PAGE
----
is often dropped in some situations, e.g. "the man I saw yesterday", or "the mountains we live in". In German it cannot be dropped in any situation; also, it should be preceded by a comma
, as in der Mann, den ich...
These are used for asking questions. "What?" in German is Was?, as in Was hast du gemacht?, "What have you done?" "Who", as an interrogative (rather than a relative pronoun) is Wer. This declines in the same way as der - wer kommt? ("who's coming?"); wen siehst du? ("who can you see?"); mit wem kommen sie? ("who are they coming with?"). The genitive, "whose", is wessen, which is unaffected by case or gender.
The interrogative adjective, "which", is welcher. This declines like the demonstrative pronouns - welches Land ist das? ("which country is that?"); welchen Computer benutzen Sie? ("which computer are you using?").
There are many other important pronouns. Some of these decline, some don't. Jeder, "every" or "each", declines like dieser. It can also be used a word meaning "everyone", along with aller and jedermand. "Everyone knows him" could be jeder kennt ihn or aller kennt ihn. Einer and keiner decline and mean "someone" and "no one", which alternatively can be expressed by jemand and niemand, which do not normally decline except in the genitive (jemandes/niemandes).
To say "you" as in "you never know", the traditional word is man, as in man weiß nie. This can only be nominative; in the other cases it is replaced by einer. These days people sometimes use du, like the English "you" - du weißt die. (Correct me if I'm wrong on this.) "Something" is etwas, while "nothing" is nichts (informally nix). Etwas can also mean "some" for an indefinite quantity, as in etwas Wasser, "some water". To say "something new" or "nothing important", you say etwas Neues or nichts Wichtiges, with the adjective capitalised.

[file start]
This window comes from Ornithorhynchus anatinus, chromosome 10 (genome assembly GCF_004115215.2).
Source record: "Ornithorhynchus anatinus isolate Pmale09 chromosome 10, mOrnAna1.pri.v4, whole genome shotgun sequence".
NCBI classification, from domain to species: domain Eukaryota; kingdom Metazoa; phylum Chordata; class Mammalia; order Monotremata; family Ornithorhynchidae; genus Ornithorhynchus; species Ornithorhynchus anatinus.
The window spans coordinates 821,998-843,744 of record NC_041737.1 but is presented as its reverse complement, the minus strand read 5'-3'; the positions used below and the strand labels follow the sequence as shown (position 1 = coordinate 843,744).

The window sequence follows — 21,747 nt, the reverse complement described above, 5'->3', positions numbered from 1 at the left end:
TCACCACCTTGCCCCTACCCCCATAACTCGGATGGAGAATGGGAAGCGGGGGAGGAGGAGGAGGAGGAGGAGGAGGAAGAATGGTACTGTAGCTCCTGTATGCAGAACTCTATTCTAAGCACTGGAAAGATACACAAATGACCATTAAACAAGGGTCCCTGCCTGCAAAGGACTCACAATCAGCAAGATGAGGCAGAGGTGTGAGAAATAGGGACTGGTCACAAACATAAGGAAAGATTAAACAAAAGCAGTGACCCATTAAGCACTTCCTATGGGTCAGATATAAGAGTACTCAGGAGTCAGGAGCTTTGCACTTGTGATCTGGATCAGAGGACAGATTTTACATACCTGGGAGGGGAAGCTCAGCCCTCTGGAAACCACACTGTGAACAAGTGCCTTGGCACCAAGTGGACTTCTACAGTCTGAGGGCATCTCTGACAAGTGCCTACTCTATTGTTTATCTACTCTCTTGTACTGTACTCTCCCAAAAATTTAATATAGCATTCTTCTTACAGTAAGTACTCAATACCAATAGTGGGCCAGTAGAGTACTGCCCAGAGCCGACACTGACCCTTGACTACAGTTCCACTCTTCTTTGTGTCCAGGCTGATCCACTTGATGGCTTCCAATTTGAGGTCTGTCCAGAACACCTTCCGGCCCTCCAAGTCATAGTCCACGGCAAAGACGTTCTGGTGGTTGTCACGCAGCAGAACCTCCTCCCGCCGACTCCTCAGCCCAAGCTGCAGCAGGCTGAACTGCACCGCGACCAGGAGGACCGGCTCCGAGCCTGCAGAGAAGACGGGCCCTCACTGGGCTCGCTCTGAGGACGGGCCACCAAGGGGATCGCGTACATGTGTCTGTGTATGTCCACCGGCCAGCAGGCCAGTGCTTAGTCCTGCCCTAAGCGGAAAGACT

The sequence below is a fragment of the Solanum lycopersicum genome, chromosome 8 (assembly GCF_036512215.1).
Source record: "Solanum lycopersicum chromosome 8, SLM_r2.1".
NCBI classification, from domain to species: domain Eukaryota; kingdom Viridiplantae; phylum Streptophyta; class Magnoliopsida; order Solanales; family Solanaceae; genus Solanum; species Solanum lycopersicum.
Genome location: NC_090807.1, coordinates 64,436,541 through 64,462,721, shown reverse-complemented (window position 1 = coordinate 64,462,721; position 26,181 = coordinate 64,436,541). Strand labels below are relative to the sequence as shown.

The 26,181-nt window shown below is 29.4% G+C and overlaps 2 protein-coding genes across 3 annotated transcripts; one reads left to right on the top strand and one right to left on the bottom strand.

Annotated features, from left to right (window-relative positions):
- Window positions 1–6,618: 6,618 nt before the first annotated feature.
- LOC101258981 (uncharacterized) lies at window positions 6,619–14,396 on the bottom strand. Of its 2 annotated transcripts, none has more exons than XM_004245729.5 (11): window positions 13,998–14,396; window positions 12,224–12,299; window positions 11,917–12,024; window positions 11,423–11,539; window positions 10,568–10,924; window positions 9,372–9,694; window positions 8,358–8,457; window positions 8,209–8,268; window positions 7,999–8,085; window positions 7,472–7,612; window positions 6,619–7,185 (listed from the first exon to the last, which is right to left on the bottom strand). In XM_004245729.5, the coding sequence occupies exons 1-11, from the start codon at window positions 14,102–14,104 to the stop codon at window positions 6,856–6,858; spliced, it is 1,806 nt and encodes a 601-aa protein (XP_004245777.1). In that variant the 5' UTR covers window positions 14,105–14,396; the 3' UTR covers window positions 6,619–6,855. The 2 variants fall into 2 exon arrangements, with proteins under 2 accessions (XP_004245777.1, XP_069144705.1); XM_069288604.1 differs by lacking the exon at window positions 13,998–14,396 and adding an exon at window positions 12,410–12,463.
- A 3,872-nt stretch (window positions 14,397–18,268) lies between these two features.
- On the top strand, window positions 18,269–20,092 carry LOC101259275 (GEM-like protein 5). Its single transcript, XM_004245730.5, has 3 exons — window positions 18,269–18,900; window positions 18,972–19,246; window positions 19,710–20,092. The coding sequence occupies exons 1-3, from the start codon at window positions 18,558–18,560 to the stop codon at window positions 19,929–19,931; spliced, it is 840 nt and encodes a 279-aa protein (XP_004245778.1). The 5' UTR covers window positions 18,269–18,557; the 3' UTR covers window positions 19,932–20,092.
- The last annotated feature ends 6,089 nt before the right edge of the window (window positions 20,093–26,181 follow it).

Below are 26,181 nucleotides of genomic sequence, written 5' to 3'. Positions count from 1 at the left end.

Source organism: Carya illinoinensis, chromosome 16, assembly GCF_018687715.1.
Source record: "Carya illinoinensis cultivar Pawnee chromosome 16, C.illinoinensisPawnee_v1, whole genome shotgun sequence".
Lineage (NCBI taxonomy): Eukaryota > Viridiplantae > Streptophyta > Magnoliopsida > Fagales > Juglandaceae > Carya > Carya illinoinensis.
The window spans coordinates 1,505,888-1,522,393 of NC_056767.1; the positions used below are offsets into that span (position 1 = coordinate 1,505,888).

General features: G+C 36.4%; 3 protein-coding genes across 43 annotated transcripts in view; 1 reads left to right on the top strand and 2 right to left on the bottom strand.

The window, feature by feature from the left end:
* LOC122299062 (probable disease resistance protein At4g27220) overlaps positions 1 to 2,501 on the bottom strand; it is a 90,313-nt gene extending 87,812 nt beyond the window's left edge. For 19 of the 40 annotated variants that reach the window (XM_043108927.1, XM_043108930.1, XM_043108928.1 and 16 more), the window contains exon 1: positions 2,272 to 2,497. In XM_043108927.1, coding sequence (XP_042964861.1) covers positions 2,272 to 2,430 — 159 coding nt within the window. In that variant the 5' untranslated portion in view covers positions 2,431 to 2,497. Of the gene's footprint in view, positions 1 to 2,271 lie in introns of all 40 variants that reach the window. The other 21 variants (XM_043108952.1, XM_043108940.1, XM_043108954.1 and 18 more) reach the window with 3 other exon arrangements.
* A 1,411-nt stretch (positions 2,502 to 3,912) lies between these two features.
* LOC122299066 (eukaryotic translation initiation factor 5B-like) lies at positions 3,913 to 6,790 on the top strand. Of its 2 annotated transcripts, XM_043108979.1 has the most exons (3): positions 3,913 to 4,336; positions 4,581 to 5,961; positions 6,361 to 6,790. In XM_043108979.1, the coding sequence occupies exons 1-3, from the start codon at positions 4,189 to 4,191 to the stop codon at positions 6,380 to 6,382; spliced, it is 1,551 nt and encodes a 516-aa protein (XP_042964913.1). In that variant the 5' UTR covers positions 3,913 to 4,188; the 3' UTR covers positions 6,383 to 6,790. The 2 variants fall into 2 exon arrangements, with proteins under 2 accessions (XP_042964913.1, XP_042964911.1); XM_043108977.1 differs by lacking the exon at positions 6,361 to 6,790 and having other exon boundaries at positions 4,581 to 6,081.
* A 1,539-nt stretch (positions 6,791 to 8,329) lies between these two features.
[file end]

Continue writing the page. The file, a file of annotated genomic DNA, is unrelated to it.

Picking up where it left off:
"Many" is viele, which declines like an adjective; "some", for plurals (as in "some people") is einige or manche, which likewise decline. "All" is all, as in all mein Geld, "all my money", or alle Leute, "all the people". "Everything" is of course alles, which doesn't decline.
For this section I have referred heavily to P. G. Wilson's Teach Yourself German Grammar